On board of the Apollo 15 Lunar Module [Falcon]: a few customized Hasselblad EDC (Electronic Data Cameras), medium format cameras that produced numerous images of the astronauts, the Lunar Module [LM] and the Lunar Rover (LRV).
The Apollo 15 mission was designed to obtain the most extensive quantity and variety of photography of any mission thus far. There were several different varieties of photographic equipment, both on the surface and in orbit. The camera equipment operated on the lunar surface or in the LM by astronauts Scott and Irwin included three 70-millimeter Hasselblad Data Cameras, a 16-millimeter Data Acquisition Camera and a color TV camera or Lunar SurfaceTV camera. The main photographic tasks during orbit were performed with the Mapping Camera System and the Panoramic Camera, which were in the SIM bay. Various tasks were also accomplished using four command module cameras: a 70-millimeter Hasselblad electric camera, a 16-millimeter Maurer DAC, a 35-millimeter Nikon, and a Westinghouse color TV camera.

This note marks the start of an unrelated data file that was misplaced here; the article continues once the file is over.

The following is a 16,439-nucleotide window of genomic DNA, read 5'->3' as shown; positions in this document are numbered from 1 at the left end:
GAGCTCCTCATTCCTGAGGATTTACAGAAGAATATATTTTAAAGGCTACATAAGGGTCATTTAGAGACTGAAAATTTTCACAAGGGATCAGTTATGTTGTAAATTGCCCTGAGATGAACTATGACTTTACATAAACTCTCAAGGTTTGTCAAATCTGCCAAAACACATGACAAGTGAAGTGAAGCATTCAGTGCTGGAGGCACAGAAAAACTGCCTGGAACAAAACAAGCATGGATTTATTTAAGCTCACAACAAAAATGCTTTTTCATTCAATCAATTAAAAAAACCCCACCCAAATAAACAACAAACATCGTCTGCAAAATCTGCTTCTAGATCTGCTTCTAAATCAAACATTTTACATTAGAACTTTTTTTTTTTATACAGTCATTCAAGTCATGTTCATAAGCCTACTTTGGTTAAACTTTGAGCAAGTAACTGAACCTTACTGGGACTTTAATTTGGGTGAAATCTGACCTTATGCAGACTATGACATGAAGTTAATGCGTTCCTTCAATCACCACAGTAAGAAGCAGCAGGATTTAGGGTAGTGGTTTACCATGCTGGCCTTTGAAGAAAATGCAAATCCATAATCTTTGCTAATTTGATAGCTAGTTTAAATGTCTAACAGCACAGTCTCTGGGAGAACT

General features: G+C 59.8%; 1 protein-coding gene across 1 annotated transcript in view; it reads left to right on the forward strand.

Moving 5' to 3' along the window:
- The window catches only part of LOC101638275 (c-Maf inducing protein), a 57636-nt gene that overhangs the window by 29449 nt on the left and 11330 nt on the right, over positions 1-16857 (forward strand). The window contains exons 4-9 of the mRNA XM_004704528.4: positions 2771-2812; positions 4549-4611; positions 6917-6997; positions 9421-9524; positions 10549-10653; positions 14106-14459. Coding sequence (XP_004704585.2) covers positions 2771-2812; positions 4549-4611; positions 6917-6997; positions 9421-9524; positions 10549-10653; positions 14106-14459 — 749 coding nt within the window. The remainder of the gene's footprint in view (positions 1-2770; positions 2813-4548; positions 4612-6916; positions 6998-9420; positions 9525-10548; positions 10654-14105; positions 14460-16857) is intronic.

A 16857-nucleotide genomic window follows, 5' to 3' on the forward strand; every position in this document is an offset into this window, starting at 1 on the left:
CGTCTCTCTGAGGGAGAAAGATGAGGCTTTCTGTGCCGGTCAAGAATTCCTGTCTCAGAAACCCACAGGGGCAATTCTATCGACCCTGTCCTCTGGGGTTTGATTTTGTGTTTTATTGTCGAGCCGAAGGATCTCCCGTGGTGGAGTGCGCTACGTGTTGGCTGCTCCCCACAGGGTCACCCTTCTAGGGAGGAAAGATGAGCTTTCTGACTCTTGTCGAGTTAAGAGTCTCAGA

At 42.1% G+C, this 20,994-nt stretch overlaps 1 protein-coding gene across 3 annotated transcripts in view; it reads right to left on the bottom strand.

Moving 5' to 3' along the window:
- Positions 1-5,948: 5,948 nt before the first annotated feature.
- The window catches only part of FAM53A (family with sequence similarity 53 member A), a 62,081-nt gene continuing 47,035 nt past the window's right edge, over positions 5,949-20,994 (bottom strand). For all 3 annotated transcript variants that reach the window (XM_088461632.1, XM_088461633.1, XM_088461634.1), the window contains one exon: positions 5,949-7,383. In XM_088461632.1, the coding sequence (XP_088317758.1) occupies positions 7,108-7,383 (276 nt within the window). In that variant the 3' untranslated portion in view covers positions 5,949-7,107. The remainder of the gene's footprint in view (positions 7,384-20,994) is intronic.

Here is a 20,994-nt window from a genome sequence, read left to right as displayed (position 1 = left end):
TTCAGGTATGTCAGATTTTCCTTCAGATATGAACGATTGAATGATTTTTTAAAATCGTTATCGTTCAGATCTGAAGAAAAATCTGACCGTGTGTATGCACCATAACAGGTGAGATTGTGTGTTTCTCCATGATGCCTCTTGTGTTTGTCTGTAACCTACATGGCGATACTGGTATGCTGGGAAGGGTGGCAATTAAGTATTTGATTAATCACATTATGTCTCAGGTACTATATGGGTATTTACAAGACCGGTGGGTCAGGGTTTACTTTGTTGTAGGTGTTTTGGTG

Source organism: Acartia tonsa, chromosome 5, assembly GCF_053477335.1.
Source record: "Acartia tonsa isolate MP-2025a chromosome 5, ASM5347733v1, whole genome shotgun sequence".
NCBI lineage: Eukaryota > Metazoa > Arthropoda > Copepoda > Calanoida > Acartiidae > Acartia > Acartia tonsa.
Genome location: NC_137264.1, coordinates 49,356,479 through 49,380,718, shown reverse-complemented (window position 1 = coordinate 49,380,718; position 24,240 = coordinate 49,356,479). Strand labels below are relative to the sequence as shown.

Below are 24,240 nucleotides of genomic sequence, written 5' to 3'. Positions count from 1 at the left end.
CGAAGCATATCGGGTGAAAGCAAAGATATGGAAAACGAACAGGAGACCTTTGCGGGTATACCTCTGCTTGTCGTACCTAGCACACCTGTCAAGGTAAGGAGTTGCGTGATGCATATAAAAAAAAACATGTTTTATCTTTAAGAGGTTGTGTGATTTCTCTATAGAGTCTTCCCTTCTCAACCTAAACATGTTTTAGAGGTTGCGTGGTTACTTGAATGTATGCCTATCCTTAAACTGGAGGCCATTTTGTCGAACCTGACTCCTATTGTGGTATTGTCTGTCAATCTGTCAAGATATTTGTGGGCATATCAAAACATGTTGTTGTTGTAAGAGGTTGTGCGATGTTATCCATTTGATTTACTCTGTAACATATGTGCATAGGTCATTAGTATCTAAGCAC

Hasselblad photo 11471 shows a small strange-shaped boulder just in front of the right rear wheel of the Lunar Roving Vehicle (LRV). That strange rock was often retouched on duplicates of both photos for graphic purposes. Only God knows why. Or was it just an ordinary studioprop that had to be removed?